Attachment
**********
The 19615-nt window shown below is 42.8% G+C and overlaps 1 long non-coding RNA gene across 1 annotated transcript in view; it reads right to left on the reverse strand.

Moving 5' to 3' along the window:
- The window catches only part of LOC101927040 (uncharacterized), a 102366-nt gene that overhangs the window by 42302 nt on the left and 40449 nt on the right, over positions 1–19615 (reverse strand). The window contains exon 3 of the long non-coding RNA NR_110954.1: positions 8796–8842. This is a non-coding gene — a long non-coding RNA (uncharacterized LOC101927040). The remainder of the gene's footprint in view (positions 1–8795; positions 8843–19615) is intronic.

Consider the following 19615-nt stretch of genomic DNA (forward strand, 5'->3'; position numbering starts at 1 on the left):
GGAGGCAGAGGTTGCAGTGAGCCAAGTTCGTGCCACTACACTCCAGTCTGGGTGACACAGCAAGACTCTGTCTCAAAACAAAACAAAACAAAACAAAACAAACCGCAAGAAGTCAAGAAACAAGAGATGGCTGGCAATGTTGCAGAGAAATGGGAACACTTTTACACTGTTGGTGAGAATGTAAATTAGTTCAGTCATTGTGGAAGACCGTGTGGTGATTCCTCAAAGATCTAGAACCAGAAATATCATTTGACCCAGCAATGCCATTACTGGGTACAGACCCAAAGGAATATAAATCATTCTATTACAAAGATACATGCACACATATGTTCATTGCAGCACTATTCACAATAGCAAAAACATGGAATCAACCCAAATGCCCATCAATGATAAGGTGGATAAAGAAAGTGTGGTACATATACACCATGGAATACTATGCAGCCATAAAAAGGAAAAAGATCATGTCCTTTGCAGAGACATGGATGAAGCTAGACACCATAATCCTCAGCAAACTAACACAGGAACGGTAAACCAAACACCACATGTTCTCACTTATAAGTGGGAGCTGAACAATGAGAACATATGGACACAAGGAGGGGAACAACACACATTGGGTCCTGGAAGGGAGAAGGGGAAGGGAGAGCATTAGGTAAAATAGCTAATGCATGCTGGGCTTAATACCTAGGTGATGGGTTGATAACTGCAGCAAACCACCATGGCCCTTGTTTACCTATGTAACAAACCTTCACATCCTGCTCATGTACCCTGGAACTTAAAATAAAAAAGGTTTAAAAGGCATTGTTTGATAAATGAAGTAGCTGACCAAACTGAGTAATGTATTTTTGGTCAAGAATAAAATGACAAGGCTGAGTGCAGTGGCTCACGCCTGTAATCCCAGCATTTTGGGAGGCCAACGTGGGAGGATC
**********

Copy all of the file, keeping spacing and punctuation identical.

The 19615-nt window shown below is 42.8% G+C and overlaps 1 long non-coding RNA gene across 1 annotated transcript in view; it reads right to left on the reverse strand.

Moving 5' to 3' along the window:
- The window catches only part of LOC101927040 (uncharacterized), a 102366-nt gene that overhangs the window by 42302 nt on the left and 40449 nt on the right, over positions 1–19615 (reverse strand). The window contains exon 3 of the long non-coding RNA NR_110954.1: positions 8796–8842. This is a non-coding gene — a long non-coding RNA (uncharacterized LOC101927040). The remainder of the gene's footprint in view (positions 1–8795; positions 8843–19615) is intronic.

Consider the following 19615-nt stretch of genomic DNA (forward strand, 5'->3'; position numbering starts at 1 on the left):
GGAGGCAGAGGTTGCAGTGAGCCAAGTTCGTGCCACTACACTCCAGTCTGGGTGACACAGCAAGACTCTGTCTCAAAACAAAACAAAACAAAACAAAACAAACCGCAAGAAGTCAAGAAACAAGAGATGGCTGGCAATGTTGCAGAGAAATGGGAACACTTTTACACTGTTGGTGAGAATGTAAATTAGTTCAGTCATTGTGGAAGACCGTGTGGTGATTCCTCAAAGATCTAGAACCAGAAATATCATTTGACCCAGCAATGCCATTACTGGGTACAGACCCAAAGGAATATAAATCATTCTATTACAAAGATACATGCACACATATGTTCATTGCAGCACTATTCACAATAGCAAAAACATGGAATCAACCCAAATGCCCATCAATGATAAGGTGGATAAAGAAAGTGTGGTACATATACACCATGGAATACTATGCAGCCATAAAAAGGAAAAAGATCATGTCCTTTGCAGAGACATGGATGAAGCTAGACACCATAATCCTCAGCAAACTAACACAGGAACGGTAAACCAAACACCACATGTTCTCACTTATAAGTGGGAGCTGAACAATGAGAACATATGGACACAAGGAGGGGAACAACACACATTGGGTCCTGGAAGGGAGAAGGGGAAGGGAGAGCATTAGGTAAAATAGCTAATGCATGCTGGGCTTAATACCTAGGTGATGGGTTGATAACTGCAGCAAACCACCATGGCCCTTGTTTACCTATGTAACAAACCTTCACATCCTGCTCATGTACCCTGGAACTTAAAATAAAAAAGGTTTAAAAGGCATTGTTTGATAAATGAAGTAGCTGACCAAACTGAGTAATGTATTTTTGGTCAAGAATAAAATGACAAGGCTGAGTGCAGTGGCTCACGCCTGTAATCCCAGCATTTTGGGAGGCCAACGTGGGAGGATC